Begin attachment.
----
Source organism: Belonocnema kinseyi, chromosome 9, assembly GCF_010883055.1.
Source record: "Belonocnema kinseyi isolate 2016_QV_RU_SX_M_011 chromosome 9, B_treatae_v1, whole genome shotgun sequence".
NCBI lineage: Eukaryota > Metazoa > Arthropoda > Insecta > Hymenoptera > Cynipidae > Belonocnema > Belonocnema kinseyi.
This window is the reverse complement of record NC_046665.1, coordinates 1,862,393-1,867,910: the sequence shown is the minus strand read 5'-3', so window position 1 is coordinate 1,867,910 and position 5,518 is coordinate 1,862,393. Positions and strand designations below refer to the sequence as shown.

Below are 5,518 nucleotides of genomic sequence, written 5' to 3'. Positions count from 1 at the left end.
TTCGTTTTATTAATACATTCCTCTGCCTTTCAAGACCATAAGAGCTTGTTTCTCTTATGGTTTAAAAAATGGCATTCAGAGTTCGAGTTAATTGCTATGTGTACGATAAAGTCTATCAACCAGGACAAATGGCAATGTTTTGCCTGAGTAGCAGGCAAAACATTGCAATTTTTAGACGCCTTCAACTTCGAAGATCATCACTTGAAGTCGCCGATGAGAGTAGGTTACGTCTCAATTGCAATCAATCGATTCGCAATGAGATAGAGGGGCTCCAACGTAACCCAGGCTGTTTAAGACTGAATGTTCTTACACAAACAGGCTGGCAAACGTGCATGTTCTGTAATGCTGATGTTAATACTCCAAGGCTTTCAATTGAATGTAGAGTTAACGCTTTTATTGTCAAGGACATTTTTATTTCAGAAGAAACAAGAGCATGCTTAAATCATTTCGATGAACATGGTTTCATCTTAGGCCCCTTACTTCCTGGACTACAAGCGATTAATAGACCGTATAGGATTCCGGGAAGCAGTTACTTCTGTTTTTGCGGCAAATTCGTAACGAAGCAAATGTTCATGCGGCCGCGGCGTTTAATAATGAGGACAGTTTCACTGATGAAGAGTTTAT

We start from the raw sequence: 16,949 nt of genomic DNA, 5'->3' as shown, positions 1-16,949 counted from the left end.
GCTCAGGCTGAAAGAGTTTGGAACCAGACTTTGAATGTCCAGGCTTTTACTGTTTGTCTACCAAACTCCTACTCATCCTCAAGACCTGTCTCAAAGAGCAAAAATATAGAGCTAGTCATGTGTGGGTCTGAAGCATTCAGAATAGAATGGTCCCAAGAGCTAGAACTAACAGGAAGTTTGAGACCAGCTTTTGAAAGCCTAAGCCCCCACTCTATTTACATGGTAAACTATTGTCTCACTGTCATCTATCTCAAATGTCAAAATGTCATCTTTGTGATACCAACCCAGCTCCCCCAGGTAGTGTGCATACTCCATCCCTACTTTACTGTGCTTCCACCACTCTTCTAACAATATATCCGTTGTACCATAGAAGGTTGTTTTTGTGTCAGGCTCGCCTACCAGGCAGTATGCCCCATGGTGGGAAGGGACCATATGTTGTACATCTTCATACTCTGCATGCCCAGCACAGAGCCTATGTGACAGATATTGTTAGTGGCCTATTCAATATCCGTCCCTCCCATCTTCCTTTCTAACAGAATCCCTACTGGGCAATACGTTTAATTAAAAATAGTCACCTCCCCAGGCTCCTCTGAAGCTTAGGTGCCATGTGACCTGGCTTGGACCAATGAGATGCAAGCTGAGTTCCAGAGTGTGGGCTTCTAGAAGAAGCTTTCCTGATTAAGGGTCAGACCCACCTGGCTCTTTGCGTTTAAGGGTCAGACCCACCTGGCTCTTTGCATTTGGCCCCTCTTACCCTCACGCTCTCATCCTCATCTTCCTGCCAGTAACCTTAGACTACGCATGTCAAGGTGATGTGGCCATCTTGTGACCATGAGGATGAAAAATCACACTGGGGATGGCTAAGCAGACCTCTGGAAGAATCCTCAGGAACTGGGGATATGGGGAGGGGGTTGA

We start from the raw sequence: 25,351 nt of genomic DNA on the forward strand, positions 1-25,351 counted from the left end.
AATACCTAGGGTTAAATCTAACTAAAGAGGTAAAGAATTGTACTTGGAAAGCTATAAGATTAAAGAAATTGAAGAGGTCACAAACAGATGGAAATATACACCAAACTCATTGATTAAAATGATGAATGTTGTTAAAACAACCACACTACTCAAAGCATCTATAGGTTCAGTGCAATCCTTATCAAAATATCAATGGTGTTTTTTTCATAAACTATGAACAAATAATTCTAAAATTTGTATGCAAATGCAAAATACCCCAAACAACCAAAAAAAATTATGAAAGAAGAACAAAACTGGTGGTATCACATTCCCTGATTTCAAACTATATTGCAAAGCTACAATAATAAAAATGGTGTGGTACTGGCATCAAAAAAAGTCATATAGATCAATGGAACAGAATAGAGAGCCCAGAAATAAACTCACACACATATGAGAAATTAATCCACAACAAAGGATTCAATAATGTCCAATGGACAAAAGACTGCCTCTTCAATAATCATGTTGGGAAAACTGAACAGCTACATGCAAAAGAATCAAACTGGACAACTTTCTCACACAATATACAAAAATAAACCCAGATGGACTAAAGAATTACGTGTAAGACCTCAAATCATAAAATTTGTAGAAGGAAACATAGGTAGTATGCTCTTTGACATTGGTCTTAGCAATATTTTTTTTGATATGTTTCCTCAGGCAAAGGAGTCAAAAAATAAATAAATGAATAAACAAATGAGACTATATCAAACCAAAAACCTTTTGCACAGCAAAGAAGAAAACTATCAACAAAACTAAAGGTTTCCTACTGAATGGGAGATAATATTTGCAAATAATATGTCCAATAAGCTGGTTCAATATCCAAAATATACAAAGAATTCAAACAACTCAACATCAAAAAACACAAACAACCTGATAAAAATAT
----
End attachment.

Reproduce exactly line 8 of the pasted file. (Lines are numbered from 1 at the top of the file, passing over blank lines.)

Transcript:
GCTCAGGCTGAAAGAGTTTGGAACCAGACTTTGAATGTCCAGGCTTTTACTGTTTGTCTACCAAACTCCTACTCATCCTCAAGACCTGTCTCAAAGAGCAAAAATATAGAGCTAGTCATGTGTGGGTCTGAAGCATTCAGAATAGAATGGTCCCAAGAGCTAGAACTAACAGGAAGTTTGAGACCAGCTTTTGAAAGCCTAAGCCCCCACTCTATTTACATGGTAAACTATTGTCTCACTGTCATCTATCTCAAATGTCAAAATGTCATCTTTGTGATACCAACCCAGCTCCCCCAGGTAGTGTGCATACTCCATCCCTACTTTACTGTGCTTCCACCACTCTTCTAACAATATATCCGTTGTACCATAGAAGGTTGTTTTTGTGTCAGGCTCGCCTACCAGGCAGTATGCCCCATGGTGGGAAGGGACCATATGTTGTACATCTTCATACTCTGCATGCCCAGCACAGAGCCTATGTGACAGATATTGTTAGTGGCCTATTCAATATCCGTCCCTCCCATCTTCCTTTCTAACAGAATCCCTACTGGGCAATACGTTTAATTAAAAATAGTCACCTCCCCAGGCTCCTCTGAAGCTTAGGTGCCATGTGACCTGGCTTGGACCAATGAGATGCAAGCTGAGTTCCAGAGTGTGGGCTTCTAGAAGAAGCTTTCCTGATTAAGGGTCAGACCCACCTGGCTCTTTGCGTTTAAGGGTCAGACCCACCTGGCTCTTTGCATTTGGCCCCTCTTACCCTCACGCTCTCATCCTCATCTTCCTGCCAGTAACCTTAGACTACGCATGTCAAGGTGATGTGGCCATCTTGTGACCATGAGGATGAAAAATCACACTGGGGATGGCTAAGCAGACCTCTGGAAGAATCCTCAGGAACTGGGGATATGGGGAGGGGGTTGA